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The Most Important Kettlebell Plank

It probably took many people by surprise when we released our “Progressive Kettlebell Movement: Unlocking the Clean” program yesterday (you can read about it HERE). Partly because I think the kettlebell clean is kinda a dirty secret in fitness.

What do I mean?

Most people don’t want to admit they have a hard time performing kettlebell cleans because how in the world can it be more sophisticated than the barbell? I mean, you could win a gold medal in the Olympic by cleaning a barbell well enough right?!

I’ve heard the very best coaches in the industry say that basically the kettlebell clean terrified them. Sad, because not only is the kettlebell clean highly accessible, but has so many incredible benefits as well.

For one, we have way more ways to manipulate the kettlebell clean than the barbell. Using two independent moving weights by itself gives the kettlebell clean very unique, that is one reason I love using it as a compliment with our Ultimate Sandbag cleans that offer instability in a different way.

Jessica shows how learning the kettlebell clean can give us an opportunity to really explore the full potential of kettlebells. 


The point really is that a kettlebell clean has variations that allows us to build the little talked about, but SUPER important, reactive strength. I want to talk about this in a context that most everyone should be able to relate to, the plank.

We often think of the plank as the pillar of core training exercises. First, is the plank good? Yes, it teaches us to brace our trunk and create tension. However, LIVING off the plank is limiting because in life we don’t have constant tension and bracing, but rather a balance of relaxation and tension.

Think about trying to walk down the street while planking. You are more likely to look like Frankenstein than anything we would consider “functional”. Walking and anything athletic (running, jumping, crawling, climbing, punching, kicking, etc.) requires us to brace and create tension at the RIGHT time.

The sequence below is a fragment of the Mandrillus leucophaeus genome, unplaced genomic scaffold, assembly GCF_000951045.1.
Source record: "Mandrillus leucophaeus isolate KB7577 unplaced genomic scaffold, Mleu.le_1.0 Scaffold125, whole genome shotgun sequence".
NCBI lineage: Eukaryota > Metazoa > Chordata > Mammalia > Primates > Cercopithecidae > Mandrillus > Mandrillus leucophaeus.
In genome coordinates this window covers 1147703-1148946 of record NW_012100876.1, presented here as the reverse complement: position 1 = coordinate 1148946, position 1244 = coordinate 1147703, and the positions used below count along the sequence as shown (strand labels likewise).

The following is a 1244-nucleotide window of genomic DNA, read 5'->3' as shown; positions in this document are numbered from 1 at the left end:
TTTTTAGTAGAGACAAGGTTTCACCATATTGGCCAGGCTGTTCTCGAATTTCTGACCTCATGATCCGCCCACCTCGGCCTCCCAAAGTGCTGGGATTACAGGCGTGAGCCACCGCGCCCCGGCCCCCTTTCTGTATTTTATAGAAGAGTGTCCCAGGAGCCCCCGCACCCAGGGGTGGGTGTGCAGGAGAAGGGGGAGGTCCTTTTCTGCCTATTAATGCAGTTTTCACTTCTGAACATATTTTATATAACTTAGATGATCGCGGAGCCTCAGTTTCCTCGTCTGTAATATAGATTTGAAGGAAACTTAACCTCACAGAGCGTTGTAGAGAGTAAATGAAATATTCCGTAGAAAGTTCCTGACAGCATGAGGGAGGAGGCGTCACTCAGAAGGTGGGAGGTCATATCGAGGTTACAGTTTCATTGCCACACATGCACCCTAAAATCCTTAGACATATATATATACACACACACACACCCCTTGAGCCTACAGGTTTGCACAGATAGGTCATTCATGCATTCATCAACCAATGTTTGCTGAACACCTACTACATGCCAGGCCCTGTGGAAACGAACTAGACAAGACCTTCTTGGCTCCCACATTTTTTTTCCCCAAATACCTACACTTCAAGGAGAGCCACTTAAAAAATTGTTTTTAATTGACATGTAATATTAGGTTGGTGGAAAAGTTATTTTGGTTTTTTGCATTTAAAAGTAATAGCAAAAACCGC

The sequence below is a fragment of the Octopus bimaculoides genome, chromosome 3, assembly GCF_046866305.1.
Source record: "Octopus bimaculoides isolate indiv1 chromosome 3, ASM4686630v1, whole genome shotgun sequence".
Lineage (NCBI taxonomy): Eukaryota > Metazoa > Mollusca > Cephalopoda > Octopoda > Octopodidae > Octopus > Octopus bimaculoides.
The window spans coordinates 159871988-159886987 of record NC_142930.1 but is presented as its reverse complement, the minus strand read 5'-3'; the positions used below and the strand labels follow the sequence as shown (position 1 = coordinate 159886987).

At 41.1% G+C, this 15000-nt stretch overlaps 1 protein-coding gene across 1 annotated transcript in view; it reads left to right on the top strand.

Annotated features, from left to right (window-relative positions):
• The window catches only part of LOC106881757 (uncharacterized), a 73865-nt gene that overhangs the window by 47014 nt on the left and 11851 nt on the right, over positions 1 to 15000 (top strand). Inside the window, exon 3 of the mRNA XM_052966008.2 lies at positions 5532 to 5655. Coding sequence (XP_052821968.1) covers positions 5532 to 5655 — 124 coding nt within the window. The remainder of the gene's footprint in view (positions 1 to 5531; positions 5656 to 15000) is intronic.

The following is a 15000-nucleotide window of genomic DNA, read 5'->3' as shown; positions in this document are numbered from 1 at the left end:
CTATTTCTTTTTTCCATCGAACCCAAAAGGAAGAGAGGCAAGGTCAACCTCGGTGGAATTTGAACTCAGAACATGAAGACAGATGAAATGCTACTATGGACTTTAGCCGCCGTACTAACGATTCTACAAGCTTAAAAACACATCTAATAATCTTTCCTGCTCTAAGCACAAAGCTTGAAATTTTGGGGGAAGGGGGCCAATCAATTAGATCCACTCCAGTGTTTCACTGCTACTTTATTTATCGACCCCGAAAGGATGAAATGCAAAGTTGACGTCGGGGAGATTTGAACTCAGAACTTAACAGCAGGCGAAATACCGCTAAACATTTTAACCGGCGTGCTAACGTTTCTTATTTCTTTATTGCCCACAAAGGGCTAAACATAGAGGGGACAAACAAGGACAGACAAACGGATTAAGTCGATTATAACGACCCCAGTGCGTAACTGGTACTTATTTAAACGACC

That is why the kettlebell clean was a big part of my low back rehab after my surgeries. Okay, I wasn’t doing them day one, but they were a good indicator how my core stability and strength were doing, especially when it came to lowering the weight and catching it with a quick “relaxation and tension” combination.

Even renowned spinal expert, Dr. Stuart McGill, talks about true real world core strength and stability being about a “pulse” rather than just holding tension for minutes, or hours on end.

“For many the instruction to relax to obtain top speed seems counterintuitive. But this becomes instantly apparent hitting a golf ball. Try and hit hard using muscle and the ball never goes far. This is because muscle stiffness slows the motion down. The great long ball hitters relax through the swing gaining top speed but rapidly contract at ball contact to create a stiffness that is transferred to the club and ball. This is the “pulse”. Then the musculature instantly relaxed to maintain speed of follow through.”

One of the many benefits of the kettlebell clean is using this “pulse” in many different environments, not just up and down with a stable base. That is what we were showing in our new PKM Clean Program, wasn’t just “how to clean a kettlebell”, but rather teaching the foundations of good functional movement and how to progress them properly. Sadly, even many of the kettlebell organizations look at the kettlebell clean in a very finite way, but honestly, there is a BIG world in how to challenge our core stability, strength, power, and reactive ability.

Watch these videos and learn how the kettlebell clean is a much stronger tool than most ever believe. In fact, it might be the most important form of planking you can teach, learn, and benefit from!

Check out our NEW PKM: Unlocking The Kettlebell Clean course and FIVE of our top selling PKM kettlebell programs HERE and save 20% for a limited time with coupon code “power”

kettlebell clean